The readings today focus on God, provider, the charity aspect of the two feet. It is the shepherd that goes out to find lost sheep, who tends them and provides for them and protects them. Jesus also tells us that God will look at OUR lives. He does not say, “You wrote a big check, you amassed great power, you ruled many men – enter my kingdom.” No. God will say, ”For I was hungry and you gave me food, I was thirsty and you gave me drink, a stranger and you welcomed me, naked and you clothed me, ill and you cared for me, in prison and you visited me.” (Mt 25:35-36). As Pope Francis has said, pastors (another word for shepherd/king) should be infused “with the smell of the sheep.”

Like the eunuch whom Philip taught (Acts 8:31,) we need guidance, and the Church, through the teaching authority of its bishops, offers guidance that we use to make decisions. We will begin to look at those foundational issues soon, but will first take a look at Advent and Christmas practices, traditions and symbols. Because we have been baptized as “kings” in the tradition of Jesus, we too need to tend to the sheep – all of God’s people.

…Patricia Dyer, MAPM

Prisoner Gift Bags for 2021 ~ As reported last month, the Prisoner Gift Project for 2020 is canceled. Yet we can remember our prisoners and get a jump on the 2021 project by decorating gift bags this Christmas Season. Covid-19 restrictions have closed us inside so consider using some of your home time decorating next years’ bags. Bags and directions are available for pick up in the back pew. Please plan to return your bags by the end of January 2020.

Join Our Family Promise Ministry  ~ As a shelter for homeless families and recently certified by NYS, Family Promise of WNY is following new health and safety guidelines and cannot accept donations of home prepared meals. Instead, volunteers have become grocery donors in a food category assigned to the day of the week. Blessed Trinity volunteers did this on 9/15 and found it much easier than coordinating and cooking a full dinner. We signed up for a date on the meal schedule and delivered the requested foods during the day at our convenience. We hope more parishioners will be able to participate. Family Promise also needs volunteers in areas like tutoring and transportation. If you think you might want to help and need more information go to their web site at fpwny.org and click on “Get Involved” to find the grocery sign up schedule. Also, you may contact our parish coordinator, Amy Johnson, at 716-836-4694.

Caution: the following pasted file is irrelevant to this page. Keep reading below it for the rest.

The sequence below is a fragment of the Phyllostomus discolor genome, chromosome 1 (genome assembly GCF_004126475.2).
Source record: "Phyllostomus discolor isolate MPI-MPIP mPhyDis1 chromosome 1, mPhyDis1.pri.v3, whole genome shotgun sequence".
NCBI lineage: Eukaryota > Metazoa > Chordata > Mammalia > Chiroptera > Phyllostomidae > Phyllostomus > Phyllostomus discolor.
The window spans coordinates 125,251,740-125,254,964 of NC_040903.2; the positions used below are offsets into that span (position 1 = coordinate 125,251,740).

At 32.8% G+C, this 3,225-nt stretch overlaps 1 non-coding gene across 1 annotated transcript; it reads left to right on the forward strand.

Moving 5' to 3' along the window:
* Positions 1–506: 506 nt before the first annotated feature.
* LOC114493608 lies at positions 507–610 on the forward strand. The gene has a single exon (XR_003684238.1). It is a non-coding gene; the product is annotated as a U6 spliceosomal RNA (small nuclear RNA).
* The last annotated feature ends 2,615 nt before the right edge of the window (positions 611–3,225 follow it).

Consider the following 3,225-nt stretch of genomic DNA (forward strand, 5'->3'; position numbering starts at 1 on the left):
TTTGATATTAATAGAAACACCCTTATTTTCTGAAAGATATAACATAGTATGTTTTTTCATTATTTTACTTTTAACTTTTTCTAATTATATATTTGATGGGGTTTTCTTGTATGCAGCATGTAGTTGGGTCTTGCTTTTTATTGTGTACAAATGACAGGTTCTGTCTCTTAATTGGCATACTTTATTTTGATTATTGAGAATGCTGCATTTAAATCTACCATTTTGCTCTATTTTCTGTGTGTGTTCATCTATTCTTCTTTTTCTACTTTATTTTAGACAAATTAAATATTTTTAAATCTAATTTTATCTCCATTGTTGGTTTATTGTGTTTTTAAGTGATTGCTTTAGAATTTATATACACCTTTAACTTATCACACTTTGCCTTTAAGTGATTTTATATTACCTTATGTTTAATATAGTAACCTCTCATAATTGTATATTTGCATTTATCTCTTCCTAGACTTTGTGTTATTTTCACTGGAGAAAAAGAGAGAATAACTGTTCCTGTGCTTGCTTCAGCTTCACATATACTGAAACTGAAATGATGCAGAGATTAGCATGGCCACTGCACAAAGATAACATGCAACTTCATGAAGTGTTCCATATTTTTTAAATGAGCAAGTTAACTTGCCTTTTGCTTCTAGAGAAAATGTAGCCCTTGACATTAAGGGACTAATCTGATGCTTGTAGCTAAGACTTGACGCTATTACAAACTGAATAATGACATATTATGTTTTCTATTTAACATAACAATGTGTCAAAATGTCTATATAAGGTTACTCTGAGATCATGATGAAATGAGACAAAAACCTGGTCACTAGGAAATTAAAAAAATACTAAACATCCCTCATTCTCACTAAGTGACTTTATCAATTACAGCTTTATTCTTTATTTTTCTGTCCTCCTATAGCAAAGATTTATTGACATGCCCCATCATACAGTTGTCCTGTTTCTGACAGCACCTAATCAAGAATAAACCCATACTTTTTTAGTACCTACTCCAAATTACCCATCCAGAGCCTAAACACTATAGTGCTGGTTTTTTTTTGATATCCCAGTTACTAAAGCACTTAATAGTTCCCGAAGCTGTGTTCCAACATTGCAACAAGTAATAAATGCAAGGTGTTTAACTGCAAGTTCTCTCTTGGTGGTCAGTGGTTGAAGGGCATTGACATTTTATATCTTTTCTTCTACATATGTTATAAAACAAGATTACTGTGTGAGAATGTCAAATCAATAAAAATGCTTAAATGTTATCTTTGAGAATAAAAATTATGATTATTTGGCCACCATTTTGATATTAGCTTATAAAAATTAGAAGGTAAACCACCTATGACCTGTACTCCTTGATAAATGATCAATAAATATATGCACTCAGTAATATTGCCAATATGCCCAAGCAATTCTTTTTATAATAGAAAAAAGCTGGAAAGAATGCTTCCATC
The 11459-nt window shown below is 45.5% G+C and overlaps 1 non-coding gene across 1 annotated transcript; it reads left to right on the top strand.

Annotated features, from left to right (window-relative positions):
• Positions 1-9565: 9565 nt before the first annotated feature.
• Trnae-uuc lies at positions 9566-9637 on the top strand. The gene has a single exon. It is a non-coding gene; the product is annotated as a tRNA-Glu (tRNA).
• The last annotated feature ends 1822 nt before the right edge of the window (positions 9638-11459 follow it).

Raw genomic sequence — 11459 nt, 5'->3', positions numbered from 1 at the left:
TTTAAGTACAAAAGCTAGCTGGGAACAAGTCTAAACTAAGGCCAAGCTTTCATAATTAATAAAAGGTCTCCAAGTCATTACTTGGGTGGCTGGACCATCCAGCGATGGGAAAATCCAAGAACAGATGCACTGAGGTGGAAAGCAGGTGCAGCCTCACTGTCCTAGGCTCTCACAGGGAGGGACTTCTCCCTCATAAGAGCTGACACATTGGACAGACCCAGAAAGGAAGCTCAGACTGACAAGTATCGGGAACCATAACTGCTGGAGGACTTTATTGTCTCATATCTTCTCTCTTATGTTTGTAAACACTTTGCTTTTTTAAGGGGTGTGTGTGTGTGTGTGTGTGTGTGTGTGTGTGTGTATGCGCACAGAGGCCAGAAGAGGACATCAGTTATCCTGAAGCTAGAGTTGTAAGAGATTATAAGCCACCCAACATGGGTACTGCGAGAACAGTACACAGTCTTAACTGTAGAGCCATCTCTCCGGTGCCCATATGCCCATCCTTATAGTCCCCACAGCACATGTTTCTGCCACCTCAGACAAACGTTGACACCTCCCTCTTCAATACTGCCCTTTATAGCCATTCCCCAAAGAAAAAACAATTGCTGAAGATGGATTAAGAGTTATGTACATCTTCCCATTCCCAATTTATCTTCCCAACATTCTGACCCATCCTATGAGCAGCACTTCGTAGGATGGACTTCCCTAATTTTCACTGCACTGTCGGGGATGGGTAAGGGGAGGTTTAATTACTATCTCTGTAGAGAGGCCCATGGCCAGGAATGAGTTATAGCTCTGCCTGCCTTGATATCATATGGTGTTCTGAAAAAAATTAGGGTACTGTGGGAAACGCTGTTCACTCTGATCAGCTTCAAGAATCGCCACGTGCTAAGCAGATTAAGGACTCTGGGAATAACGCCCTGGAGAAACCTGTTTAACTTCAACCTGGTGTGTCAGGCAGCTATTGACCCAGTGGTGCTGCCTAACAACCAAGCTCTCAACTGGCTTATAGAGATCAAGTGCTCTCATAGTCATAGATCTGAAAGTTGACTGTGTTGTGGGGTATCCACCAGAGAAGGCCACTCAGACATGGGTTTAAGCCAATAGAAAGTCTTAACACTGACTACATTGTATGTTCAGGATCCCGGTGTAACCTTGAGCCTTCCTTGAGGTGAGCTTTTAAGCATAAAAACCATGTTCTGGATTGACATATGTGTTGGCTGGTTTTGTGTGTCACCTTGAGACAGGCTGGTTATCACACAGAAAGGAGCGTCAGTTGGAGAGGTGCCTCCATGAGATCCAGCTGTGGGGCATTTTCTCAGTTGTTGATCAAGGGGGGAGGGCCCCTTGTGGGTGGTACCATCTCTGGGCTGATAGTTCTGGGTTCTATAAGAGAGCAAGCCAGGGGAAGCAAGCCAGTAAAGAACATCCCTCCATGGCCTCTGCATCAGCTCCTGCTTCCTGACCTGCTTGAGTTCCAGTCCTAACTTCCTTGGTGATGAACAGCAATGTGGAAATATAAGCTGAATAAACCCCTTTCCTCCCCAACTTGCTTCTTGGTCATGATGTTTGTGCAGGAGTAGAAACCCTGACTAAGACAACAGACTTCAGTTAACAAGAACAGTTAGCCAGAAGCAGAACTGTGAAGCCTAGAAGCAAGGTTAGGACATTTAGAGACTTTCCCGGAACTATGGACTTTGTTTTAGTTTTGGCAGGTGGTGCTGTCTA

Is it time to update your contact information? During the past 8 months when the COVID-19 Protocols prevented many from attending church services, the ability to keep in touch by telephone, mail or email took on increased importance. Because not everyone has computer access, really important information is sent in a letter. If you have not received written correspondence from the parish since September 2020, we don’t have your address. Even though we are now able to resume Mass attendance, this may be a good time to ask yourself: Does the church office have my correct mailing address and phone number? (Important, too, for contact tracing). Have I shared my email address? Make sure that we have been notified of any changes in your contact information by completing this form. This is also a chance to let us know if you: wish to receive the bulletin electronically via email, register as a parishioner, or request envelopes. You can also submit the requested information by phoning our secretary at 716-833-0301 any Tuesday, Wednesday, or Thursday between 10:30am and 2:30pm; sending an email to blessedtrinitychurch [at] gmail [dot] com; or using the contact feature below to submit the information. If you choose either of the last two, please use “Contact Update” as the subject of the email or message.

Religious education materials are available now. If you were not contacted please call Pat Dyer at 716-256-2598.

Introducing Father Bob ~ Rev. Robert L. Gebhard, Jr., appointed as temporary administrator of Blessed Trinity Parish in October 2020, celebrated Masses with his new congregation for the first time on All Saints weekend. “Father Bob” was introduced and officially welcomed at the October 31st and November 1st liturgies by Parish Council President Palma Zanghi. Click HERE to read Ms. Zanghi’s address in its entirety. A receiving line took place after Masses on Saturday and Sunday, November 7 and 8, allowing parishioners the opportunity to introduce themselves to Fr. Bob. A guest book was also provided so that everyone could write him notes of welcome and encouragement.